Intention to Pase Title. Whether title passed from Empire to Gillmors, such that the defendant's progress payments were sufficient to give it title, raises a more difficult question as to the propriety of granting a motion for summary judgment.
Under the applicable rules of New York law, the passage of title, or 'the transfer of property in goods,' is based upon the intentions of the parties to the contract. Section 99 of the Personal Property Law reads:
'1. Where there is a contract to sell specific or ascertained goods, the property in them is transferred to the buyer at such time as the parties to the contract intend it to be transferred.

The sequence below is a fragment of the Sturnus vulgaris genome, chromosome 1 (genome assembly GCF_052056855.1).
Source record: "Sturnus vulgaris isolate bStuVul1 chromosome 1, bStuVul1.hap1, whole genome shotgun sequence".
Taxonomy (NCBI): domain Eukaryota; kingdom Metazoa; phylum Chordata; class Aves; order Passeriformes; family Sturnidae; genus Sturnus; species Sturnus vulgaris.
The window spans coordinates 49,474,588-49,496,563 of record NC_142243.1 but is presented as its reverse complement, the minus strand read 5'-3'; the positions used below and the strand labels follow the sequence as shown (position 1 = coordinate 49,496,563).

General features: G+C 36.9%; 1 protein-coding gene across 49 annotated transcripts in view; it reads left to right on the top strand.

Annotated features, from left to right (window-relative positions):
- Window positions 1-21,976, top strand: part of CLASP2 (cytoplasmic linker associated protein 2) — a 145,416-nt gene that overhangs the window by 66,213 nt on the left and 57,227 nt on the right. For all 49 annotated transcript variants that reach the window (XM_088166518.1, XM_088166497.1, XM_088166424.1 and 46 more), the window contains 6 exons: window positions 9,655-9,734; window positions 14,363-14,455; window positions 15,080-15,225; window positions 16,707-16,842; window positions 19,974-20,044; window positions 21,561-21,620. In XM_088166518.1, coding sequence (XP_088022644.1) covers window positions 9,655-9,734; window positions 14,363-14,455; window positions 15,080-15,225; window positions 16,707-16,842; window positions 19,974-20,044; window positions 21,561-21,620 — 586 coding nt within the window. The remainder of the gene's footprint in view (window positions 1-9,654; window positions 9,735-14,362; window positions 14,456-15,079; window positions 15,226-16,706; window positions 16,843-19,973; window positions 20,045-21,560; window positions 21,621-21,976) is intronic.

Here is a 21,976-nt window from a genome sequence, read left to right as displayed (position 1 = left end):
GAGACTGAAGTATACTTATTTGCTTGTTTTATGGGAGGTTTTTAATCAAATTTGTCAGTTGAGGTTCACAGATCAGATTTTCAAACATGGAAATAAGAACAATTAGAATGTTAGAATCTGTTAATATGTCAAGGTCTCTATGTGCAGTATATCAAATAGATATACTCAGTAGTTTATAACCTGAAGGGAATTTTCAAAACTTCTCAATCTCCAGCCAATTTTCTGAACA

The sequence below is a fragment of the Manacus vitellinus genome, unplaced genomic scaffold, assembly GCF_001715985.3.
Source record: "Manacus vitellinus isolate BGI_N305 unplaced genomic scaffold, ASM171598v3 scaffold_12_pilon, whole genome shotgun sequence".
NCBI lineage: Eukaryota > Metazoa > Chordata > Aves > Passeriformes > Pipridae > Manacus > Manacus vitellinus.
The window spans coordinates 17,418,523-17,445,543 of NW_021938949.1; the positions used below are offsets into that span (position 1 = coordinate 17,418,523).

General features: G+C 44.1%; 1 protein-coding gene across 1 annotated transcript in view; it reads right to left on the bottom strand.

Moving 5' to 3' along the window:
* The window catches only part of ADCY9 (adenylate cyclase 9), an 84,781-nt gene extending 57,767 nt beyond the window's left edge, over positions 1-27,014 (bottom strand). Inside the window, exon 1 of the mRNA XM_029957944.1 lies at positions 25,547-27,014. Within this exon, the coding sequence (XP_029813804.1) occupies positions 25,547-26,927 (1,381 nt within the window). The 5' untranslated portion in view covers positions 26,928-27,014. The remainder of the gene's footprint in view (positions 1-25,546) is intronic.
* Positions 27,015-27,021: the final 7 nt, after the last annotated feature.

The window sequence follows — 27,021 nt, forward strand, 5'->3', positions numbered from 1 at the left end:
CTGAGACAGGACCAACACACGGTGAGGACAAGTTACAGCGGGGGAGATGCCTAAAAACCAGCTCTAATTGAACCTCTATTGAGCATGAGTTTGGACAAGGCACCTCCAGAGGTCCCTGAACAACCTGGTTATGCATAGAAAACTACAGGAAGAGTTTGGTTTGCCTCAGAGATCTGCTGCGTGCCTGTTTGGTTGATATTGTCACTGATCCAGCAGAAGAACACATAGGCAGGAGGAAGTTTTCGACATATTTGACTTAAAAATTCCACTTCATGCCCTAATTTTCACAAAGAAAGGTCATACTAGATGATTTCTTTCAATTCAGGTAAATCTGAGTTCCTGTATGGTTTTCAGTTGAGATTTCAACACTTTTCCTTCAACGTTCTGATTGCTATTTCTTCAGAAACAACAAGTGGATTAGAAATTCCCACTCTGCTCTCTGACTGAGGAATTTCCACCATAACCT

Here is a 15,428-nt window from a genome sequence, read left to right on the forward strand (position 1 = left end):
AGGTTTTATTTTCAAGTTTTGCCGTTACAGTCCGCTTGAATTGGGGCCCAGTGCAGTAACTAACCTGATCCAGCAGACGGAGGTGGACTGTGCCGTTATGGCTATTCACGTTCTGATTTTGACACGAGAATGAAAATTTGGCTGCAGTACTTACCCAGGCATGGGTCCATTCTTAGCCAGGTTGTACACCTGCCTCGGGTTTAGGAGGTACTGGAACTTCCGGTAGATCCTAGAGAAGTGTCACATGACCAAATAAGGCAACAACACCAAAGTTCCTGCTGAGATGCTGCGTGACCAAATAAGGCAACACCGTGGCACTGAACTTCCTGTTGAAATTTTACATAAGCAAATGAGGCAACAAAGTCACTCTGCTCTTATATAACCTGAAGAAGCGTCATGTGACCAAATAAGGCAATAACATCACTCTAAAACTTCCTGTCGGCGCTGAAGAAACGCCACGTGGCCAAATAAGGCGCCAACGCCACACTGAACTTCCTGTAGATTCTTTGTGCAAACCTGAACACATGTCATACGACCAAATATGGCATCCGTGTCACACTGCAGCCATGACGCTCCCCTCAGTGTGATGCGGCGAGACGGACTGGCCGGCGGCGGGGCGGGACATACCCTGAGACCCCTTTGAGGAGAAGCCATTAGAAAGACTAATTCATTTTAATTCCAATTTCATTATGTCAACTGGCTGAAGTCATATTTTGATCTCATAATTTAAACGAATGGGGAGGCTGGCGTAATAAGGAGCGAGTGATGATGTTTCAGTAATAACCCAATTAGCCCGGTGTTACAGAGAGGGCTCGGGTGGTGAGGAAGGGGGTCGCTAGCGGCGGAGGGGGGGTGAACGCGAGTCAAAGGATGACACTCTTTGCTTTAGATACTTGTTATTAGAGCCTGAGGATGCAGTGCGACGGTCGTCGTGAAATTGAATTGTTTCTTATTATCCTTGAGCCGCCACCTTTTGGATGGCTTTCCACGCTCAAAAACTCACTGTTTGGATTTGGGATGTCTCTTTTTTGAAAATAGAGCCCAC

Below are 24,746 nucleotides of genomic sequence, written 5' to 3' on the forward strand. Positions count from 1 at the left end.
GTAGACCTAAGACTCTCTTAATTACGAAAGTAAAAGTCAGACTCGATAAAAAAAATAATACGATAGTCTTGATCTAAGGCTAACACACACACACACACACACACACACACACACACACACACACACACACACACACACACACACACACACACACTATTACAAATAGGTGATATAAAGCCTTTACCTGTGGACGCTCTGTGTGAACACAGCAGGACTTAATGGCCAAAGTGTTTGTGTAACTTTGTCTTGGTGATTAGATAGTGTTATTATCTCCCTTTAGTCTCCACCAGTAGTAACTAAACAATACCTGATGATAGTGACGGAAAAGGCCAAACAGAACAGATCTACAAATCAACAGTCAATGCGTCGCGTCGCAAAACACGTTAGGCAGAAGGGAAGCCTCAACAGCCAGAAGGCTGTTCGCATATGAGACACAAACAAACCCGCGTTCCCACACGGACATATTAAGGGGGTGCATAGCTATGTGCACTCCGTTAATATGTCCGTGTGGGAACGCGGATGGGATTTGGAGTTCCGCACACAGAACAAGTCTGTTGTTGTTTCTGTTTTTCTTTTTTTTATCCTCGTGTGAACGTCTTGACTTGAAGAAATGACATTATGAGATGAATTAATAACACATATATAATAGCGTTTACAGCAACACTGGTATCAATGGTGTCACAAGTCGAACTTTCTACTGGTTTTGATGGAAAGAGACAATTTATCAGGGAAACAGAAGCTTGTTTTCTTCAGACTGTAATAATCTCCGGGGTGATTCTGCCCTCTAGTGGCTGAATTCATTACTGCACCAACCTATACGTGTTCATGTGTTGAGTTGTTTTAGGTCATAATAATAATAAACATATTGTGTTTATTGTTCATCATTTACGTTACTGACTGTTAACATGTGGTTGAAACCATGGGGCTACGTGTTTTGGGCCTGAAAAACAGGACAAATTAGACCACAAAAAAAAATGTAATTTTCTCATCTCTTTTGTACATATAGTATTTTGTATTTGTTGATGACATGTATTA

'2. For the purpose of ascertaining the intention of the parties, regard shall be had to the terms of the contract, the conduct of the parties, usages of trade and the circumstances of the case.'
Section 99(2) provides for a broad investigation into all the circumstances of the dealings between the parties. After this investigation is made, Section 100 is called into play:
'Unless a different intention appears, the following are rules for ascertaining the intention of the parties as to the time at which the property in the goods is to pass to the buyer.
'Rule 2. Where there is a contract to sell specific goods and the seller is bound to do something to the goods, for the purpose of putting them into a deliverable state, the property does not pass until such thing be done. * * *'